I’ve given my view of who the two sides are before. However, many of my new readers may not have seen it. On the one hand are the “phonics cures all folks”. They are strong advocates of synthetic phonics. Philosophically they are empiricists and favor direct instruction for all, all of the time.  On the other hand, there are the discovery learning folks. Philosophically they are constructivists. They favor teaching as needed analytic phonics. They favor inquiry learning. I often find myself being a kindred spirit with them.  I feel these two points of view have been around for quite some time. Think Aristotle and Socrates. I expect both points of view will be here long after all of us are gone.  I’d love to see some great thinker unify the two points of view into one consolidated theory of learning. I don’t see that happening any time soon, certainly not in time to fulfill my bucket list wish. Based on research- which side should prevail?

Let’s look at one of the most contentious of the issues the two sides deal with that of phonics- when and how phonics should be taught.  My view is that research demonstrates both sides are correct. It also demonstrates both sides are incorrect.  How can that be? This is explained in detail in the blog post Bill Kerns and I did (  The upshot of it is this: Synthetic phonics helps most but not all readers.  Many readers for whom synthetic phonics fails to do the job can be helped with analytic phonics or other forms of phonics instruction.  I think we are perfectly capable of designing educational programs that take all this into account. I’ve talked about what they might look like in previous blogs.

Here is the heart of the matter. We need to have a reading evolution. When something fails to work for every child stop jumping on to something brand new to replace the “failed practice”. In point of fact, the “failed practice” is often working for most, just not for all. Instead we need to learn to tweak things. My notion is this.  The best level for program adoptions in not at the national one size fits all level. The best level is with local school districts who know their kids best. They need to adopt as good a balanced literacy program as they can find. Good means it fits their kids.  Good means that it succeeds for most kids (90-95%).  Then include RTI for the kids for whom the main program isn’t working (read Mary Howards stuff, she has some great ideas around this).  If some aspects of the program aren’t working, then tweak them. A specific for instance- recent research is indicating that using small group instruction hasn’t worked the way we wanted- especially in the poorest school. Burkins and Yaris recently published ideas on how we can change how we use our time in guided reading. They talk about how we can teach in a way that leaves more work for the kids leading to more growth for the kids. Their book provides a pretty good blueprint on how to tweak guided reading/reading workshop. Don’t replace things, fix things. Do it at a local level. What works in one district might not work in others.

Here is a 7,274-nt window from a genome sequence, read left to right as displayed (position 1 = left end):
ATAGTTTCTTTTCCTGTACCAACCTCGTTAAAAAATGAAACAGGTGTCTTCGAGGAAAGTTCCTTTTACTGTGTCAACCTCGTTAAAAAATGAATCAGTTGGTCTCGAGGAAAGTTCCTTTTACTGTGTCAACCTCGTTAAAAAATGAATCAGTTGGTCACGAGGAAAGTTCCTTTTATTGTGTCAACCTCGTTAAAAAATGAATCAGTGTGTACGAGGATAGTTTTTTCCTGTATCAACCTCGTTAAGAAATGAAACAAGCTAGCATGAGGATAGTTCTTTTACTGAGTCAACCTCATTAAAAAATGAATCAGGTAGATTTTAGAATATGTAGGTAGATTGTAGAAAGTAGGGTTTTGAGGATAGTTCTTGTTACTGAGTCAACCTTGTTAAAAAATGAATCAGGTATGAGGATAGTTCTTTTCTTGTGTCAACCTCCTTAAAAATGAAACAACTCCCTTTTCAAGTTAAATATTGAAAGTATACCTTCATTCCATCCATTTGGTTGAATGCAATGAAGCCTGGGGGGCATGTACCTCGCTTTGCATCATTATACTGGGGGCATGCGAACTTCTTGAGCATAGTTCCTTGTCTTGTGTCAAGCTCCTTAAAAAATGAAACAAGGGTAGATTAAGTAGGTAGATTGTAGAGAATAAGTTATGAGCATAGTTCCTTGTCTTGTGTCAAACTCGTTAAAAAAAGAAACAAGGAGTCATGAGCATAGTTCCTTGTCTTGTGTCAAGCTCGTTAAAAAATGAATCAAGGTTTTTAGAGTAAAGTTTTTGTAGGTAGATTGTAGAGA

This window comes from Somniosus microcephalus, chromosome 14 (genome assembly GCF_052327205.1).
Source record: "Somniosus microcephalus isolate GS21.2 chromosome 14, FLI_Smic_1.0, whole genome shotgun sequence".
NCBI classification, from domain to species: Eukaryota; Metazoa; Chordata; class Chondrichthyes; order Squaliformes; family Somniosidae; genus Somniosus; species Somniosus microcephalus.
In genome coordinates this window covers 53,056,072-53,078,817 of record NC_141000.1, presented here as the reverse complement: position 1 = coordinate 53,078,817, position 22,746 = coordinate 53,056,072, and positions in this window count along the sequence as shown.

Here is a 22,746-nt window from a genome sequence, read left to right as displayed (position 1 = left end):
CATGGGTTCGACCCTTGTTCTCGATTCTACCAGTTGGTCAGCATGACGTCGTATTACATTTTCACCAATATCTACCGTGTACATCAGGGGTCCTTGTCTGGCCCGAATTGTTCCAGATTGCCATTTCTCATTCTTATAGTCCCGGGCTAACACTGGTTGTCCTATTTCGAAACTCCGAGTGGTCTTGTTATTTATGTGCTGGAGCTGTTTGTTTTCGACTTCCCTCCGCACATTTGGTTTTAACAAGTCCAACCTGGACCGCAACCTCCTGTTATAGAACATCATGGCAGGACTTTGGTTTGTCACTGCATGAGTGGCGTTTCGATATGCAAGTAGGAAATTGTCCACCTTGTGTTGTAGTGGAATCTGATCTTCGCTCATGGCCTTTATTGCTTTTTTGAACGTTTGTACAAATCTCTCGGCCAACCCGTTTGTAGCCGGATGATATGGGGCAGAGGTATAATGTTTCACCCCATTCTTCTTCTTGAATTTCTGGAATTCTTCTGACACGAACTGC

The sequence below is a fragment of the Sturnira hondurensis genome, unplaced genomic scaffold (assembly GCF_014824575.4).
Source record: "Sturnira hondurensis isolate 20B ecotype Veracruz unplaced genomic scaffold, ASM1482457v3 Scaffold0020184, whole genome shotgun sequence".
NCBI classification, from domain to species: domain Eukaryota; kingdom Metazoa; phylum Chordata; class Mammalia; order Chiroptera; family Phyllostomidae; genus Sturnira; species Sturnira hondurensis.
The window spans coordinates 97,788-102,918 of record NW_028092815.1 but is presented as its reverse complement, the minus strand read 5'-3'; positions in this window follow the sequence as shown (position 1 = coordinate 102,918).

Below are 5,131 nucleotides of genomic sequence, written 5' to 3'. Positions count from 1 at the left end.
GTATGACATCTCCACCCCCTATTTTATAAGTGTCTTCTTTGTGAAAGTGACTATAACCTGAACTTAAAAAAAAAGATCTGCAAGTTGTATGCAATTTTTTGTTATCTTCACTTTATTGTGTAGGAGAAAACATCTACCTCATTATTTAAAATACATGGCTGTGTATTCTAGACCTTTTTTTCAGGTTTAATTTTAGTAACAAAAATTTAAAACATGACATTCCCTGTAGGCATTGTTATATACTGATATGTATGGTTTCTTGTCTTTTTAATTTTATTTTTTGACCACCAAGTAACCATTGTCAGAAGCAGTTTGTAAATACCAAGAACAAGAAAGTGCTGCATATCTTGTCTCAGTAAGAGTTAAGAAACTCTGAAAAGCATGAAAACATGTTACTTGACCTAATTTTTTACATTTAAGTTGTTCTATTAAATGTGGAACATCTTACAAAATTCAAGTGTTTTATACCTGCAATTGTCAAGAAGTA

Most important in all this is call a “truce” in the reading wars. Each side needs to admit their practices have limits and limitations.  Synthetic phonics has been adopted nationwide in England. Yet there are some children that fail to thrive. I strongly suspect those many of those children would thrive if teachers were taught alternative methods of teaching phonics, including analytic phonics, and allowed to use that knowledge with selected children. Advocates of analytic phonics need to address the fact that adopting such a program for all children often results in many children having large gaps in the knowledge about phonics. Phonics programs really do need to be systematic.

Some children really do learn to read no matter what methods we use.  Others need aspects of one approach or the other to succeed. Both sides have got to agree to stop insisting that all teaching be done with their methods and only their methods. Both sides need to agree when their favorite methods aren’t working for all kids, that teachers should be allowed (and encouraged!) to use methods from the other sides.  Specifically, teachers need to be taught about all the ways to teach phonics. Districts need to adopt programs that seem to fit their population the best. Whichever emphasis the final adoption might take, practices from “the other side” should be allowed and encouraged for the selected students who need them.

In the next few weeks I’ll be exploring what a reading evolution might look like.  I’ll be inviting reader comments. I’m asking that advocates of each side be respectful of the points of view of the other.  Let’s give this a try. Let’s tweak things instead of replacing them. Let’s start the Great Reading Dialogue.  Let’s have a Reading Evolution!


Dr. Sam Bommarito (a.k.a, person with a bucket list and a dream)

ABOUT THE BLOG- The response to the blogs around Reading Recovery have been amazing- over 4000 readers in the past few weeks. It will be a while before I publish a blog that deals directly with RR so I would encourage readers who found their way to this post through the RR Facebook page to please follow the blog.  I think you will enjoy the future discussions of what I hope will become a reading evolution.


Copyright 2018 by Sam Bommarito who is solely responsible for its content.








What I Learned from Reading Recovery and How It Helped to Inform my Classroom Practices by Dr. Sam Bommarito

What I Learned from Reading Recovery and How It Helped to Inform my Classroom Practices